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Tunisia, Israel, and Syria – varying degrees of progress

Our resident Tunisia expert, Rob Prince, posted on his blog a few days ago about the Tunisian elections.  If you haven’t already read it, you need to stop and do so!

Meanwhile, Israel continues to ignore international consensus on the matter of settlements, and is going to put more in East Jerusalem.  Given past statements from Obama condemning further settlements, these actions by Israel can also be viewed as a failure of the US president to control an ally.  So much for good momentum toward peace following the Shalid swap.

Also, apparently the Arab League and Syria reached an agreement on how to wind down the violence in Syria.  Personally, I’m cynical that this matters.  The experience of Ali Abdullah Saleh in working with the GCC makes me skeptical that anything positive will come from working with the even more entrenched Assad.  From the New York Times article:

The Arab League called on Mr. Assad to withdraw security forces from the streets, release prisoners who had been detained since February and allow Arab monitors to enter the country. The initiative also calls for Syria to negotiate with the opposition, though terms of the talks remain unclear. Syria has resisted negotiating outside Damascus, its capital, fearing that a foreign locale will give the opposition more credibility.

And questions persist over precisely what opposition it would recognize — figures it has cultivated within the country who have stopped short of calling for Mr. Assad’s fall, or an exiled opposition that has claimed to speak on behalf of the uprising.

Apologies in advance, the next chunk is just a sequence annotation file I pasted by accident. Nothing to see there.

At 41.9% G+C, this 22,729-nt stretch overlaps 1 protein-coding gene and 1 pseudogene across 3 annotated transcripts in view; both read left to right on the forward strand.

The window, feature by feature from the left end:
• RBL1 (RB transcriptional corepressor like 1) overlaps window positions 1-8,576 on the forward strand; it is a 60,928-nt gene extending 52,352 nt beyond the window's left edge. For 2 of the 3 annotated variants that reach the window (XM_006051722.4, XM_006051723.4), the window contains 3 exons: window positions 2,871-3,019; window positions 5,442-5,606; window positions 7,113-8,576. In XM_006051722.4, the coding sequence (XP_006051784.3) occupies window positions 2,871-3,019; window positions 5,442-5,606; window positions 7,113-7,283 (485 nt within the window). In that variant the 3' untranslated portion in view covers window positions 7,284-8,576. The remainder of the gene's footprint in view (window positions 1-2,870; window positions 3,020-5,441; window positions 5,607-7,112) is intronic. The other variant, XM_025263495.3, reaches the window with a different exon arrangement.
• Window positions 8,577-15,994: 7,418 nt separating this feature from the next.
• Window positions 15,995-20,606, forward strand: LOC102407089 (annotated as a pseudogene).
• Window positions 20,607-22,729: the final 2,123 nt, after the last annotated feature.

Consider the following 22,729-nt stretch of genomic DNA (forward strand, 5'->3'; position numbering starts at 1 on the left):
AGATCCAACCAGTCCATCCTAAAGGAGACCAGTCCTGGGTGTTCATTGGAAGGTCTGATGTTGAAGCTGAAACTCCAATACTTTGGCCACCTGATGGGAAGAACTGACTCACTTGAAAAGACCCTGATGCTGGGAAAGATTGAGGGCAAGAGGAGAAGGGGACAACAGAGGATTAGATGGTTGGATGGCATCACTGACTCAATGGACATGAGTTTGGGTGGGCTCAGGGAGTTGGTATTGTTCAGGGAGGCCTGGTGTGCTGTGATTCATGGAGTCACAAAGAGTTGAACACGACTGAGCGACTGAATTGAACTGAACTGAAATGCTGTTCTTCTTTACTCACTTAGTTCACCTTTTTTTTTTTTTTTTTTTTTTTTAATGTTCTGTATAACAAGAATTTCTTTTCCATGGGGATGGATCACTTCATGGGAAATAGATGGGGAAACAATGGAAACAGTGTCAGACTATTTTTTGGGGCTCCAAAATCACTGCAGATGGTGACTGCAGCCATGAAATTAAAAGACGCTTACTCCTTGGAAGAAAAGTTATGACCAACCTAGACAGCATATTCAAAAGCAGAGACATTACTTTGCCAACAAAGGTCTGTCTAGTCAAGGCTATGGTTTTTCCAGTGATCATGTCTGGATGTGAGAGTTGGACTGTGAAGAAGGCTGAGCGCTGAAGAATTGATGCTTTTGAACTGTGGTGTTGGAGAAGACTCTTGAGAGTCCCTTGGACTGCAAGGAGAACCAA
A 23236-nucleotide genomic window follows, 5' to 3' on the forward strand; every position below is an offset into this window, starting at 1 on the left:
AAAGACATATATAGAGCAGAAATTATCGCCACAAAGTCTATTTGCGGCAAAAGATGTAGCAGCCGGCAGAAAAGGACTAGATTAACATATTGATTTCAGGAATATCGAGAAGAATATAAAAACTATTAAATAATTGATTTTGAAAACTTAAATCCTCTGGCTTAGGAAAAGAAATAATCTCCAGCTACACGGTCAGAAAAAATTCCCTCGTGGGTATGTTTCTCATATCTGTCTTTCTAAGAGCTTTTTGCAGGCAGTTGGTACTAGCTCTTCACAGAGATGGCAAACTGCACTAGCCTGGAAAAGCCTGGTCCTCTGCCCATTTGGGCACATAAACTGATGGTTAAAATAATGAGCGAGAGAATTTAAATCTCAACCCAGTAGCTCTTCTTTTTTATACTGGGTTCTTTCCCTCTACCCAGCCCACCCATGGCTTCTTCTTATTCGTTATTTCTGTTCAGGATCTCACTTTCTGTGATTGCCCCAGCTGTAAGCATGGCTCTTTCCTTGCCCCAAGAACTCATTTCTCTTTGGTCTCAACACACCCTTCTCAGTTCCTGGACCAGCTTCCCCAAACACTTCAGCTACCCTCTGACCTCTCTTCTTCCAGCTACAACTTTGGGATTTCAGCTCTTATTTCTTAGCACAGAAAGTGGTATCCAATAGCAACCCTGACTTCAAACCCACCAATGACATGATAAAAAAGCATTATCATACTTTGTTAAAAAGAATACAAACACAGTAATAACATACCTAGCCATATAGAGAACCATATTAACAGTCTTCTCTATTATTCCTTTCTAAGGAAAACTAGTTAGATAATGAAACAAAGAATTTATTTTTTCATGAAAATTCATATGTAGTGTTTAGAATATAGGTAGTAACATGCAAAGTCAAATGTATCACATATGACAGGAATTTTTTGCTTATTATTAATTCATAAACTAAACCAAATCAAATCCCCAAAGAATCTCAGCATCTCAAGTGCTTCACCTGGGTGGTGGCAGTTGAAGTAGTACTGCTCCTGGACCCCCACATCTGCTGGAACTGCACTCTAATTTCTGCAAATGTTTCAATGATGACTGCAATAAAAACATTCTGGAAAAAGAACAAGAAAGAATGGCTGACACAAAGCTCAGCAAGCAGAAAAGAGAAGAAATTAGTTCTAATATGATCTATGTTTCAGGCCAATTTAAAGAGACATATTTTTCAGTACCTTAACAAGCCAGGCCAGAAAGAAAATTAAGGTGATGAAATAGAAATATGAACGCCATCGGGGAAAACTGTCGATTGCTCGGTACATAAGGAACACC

“Bashar al-Assad’s comments suggest that he is against the Arab proposal,” said Samir Nachar, a prominent figure with the exiled opposition. “Until now all the indications are negative. I think this is an attempt to buy time on behalf of the regime.”

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2 Responses

  1. The comments by duredhawk show little understanding of what is happening in southern Israel. One would have hoped for improved relations after the deal with Shalit but this hasn’t happened. This has been followed by non stop rocket attacks from Gaza affecting all the main cities (Ashdod, Ashkelon & Beersheva) as well as all the smaller villages. Schools were meant to start but children have been unable to go because of these attacks from Gaza.
    The IDF is being forced to consider a major action to stop the rockets because of pressure from these Israeli citizens demanding protection.
    As for the building of “settlements” these are in the city of Jerusalem in areas which will be in Israel as & when the PA decide to negotiate. In this area there is enough blame to go around for both sides.

    • @Herzl, your point is well taken. I think it is fair to say that if the majority of Israelis are proponents of actions against Gaza, then my tone, which suggests some duplicity on the part of Israeli leadership, is unfair. Could you post in a comment a link to an article about children not attending school because of the rocket attacks? On the settlements, I would respond to your point by saying that if the land they are being built on will eventually be in Israel regardless, then not waiting to build them seems like a careless decision that will add unneeded controversy to an already stalled peace process.

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